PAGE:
– Fred Brooks, The mythical man-month
Although documentation and automated tests are produced by a BDD team, you can think of them as nice side-effects. The real goal is valuable, working software, and the fastest way to get there is through conversations between the people who are involved in imagining and delivering that software.
BDD helps teams to have the right conversations at the right time so you minimise the amount of time spent in meetings and maximising the amount of valuable code you produce.
We use structured conversations, called discovery workshops, that focus around real-world examples of the system from the users’ perspective. These conversations grow our team’s shared understanding of the needs of our users, of the rules that govern how the system should function, and of the scope of what needs to be done.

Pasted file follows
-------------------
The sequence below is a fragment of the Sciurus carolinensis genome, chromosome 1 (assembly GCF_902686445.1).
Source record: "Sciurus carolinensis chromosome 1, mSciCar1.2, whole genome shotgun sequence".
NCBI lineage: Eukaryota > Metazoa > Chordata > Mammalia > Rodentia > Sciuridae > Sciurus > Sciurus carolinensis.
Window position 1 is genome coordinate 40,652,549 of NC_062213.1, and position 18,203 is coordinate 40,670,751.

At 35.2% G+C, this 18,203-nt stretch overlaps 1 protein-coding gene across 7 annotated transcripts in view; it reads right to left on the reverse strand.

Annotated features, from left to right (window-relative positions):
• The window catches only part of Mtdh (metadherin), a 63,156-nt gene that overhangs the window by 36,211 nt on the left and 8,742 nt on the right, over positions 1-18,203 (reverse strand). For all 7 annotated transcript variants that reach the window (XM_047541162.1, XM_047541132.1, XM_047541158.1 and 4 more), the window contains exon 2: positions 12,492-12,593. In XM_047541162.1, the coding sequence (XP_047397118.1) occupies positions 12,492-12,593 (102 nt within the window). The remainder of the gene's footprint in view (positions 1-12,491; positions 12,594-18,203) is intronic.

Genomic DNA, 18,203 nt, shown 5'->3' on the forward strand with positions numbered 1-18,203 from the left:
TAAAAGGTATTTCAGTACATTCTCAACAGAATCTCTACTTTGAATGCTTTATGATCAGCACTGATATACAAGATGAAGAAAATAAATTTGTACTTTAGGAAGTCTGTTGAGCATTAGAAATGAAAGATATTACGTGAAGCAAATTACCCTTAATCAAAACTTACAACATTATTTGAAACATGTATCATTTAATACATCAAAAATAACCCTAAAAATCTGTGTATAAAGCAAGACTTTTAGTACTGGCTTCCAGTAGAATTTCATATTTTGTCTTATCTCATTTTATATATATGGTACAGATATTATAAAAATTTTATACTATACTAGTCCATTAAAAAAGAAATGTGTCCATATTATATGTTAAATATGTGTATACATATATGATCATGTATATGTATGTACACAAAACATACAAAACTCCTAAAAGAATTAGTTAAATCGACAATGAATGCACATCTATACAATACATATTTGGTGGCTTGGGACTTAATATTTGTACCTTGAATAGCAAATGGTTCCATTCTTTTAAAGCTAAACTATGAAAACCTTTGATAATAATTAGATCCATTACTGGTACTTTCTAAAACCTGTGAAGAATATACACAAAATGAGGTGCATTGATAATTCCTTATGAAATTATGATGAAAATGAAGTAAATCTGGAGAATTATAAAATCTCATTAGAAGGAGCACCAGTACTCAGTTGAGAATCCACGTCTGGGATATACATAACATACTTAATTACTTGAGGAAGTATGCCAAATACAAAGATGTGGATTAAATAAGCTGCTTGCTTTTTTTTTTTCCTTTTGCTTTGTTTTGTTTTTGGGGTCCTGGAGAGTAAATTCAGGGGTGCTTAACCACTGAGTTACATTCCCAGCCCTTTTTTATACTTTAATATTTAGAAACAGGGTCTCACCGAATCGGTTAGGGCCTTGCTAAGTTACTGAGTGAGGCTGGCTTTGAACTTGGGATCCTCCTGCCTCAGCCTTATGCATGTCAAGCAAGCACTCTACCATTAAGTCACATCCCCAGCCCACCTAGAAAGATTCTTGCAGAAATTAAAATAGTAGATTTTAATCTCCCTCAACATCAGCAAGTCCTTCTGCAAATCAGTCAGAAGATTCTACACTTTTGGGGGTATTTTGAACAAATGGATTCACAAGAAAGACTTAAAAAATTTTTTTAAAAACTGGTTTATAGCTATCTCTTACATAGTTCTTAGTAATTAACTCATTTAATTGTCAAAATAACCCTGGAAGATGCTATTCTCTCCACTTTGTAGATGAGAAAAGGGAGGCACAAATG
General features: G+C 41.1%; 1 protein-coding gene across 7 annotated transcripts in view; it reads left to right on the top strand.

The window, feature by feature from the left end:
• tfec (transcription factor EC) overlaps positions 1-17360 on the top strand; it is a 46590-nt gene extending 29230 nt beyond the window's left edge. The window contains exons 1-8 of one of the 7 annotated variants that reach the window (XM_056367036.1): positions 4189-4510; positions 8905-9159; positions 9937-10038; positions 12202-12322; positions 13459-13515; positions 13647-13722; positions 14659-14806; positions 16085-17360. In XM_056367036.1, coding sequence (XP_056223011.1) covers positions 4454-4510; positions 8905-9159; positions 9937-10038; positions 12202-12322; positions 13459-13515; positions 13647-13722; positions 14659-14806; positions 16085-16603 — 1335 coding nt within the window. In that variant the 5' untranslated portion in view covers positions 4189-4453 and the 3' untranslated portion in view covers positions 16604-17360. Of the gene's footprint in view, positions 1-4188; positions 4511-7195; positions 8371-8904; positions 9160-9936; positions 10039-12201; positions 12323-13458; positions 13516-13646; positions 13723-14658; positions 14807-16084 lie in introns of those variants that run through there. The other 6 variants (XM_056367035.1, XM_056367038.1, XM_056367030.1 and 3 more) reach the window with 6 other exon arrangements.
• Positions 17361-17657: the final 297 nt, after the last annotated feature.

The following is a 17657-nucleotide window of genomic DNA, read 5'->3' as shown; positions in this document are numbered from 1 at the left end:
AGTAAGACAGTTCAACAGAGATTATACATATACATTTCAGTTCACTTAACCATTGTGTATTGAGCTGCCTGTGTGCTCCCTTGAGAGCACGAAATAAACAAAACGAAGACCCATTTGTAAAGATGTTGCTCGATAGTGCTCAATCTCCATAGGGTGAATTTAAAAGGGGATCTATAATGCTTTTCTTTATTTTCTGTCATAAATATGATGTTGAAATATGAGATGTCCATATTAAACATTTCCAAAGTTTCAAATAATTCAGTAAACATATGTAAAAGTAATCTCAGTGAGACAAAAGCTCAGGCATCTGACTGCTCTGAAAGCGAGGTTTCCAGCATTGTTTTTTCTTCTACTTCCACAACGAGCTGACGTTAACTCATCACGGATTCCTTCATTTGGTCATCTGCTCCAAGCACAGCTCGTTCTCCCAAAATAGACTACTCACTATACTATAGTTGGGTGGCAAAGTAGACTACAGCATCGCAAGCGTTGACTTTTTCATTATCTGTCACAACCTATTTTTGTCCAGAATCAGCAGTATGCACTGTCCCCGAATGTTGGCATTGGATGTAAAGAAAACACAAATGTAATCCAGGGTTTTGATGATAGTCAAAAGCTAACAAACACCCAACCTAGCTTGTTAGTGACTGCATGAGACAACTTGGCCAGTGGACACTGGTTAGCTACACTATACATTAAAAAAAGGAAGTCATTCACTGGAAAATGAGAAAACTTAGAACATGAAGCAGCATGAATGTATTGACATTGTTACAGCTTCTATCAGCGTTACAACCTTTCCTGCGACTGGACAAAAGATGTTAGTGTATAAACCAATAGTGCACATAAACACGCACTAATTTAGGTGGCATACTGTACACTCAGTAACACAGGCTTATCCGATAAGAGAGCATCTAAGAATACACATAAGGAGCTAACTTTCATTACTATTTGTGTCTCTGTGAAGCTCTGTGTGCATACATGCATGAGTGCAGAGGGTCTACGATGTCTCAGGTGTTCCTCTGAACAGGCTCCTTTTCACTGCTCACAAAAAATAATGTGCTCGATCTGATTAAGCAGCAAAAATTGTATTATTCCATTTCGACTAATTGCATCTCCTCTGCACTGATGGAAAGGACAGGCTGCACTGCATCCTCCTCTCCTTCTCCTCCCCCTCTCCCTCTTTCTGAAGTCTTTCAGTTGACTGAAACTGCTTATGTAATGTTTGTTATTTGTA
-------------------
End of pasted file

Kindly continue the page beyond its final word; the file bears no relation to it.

It may also reveal gaps in our understanding, where we need more information before we know what to do.
The scrutiny of a discovery session often reveals low-priority functionality that can be deferred from the scope of a user story, helping the team to work in smaller increments, improving their flow.
If you’re new to BDD, discovery is the right place to start. You won’t get much joy from the other two practices until you’ve mastered discovery.
Formulation: What it should do
As soon as we have identified at least one valuable example from our discovery sessions, we can now formulate each example as structured documentation. This gives us a quick way to confirm that we really do have a shared understanding of what to build.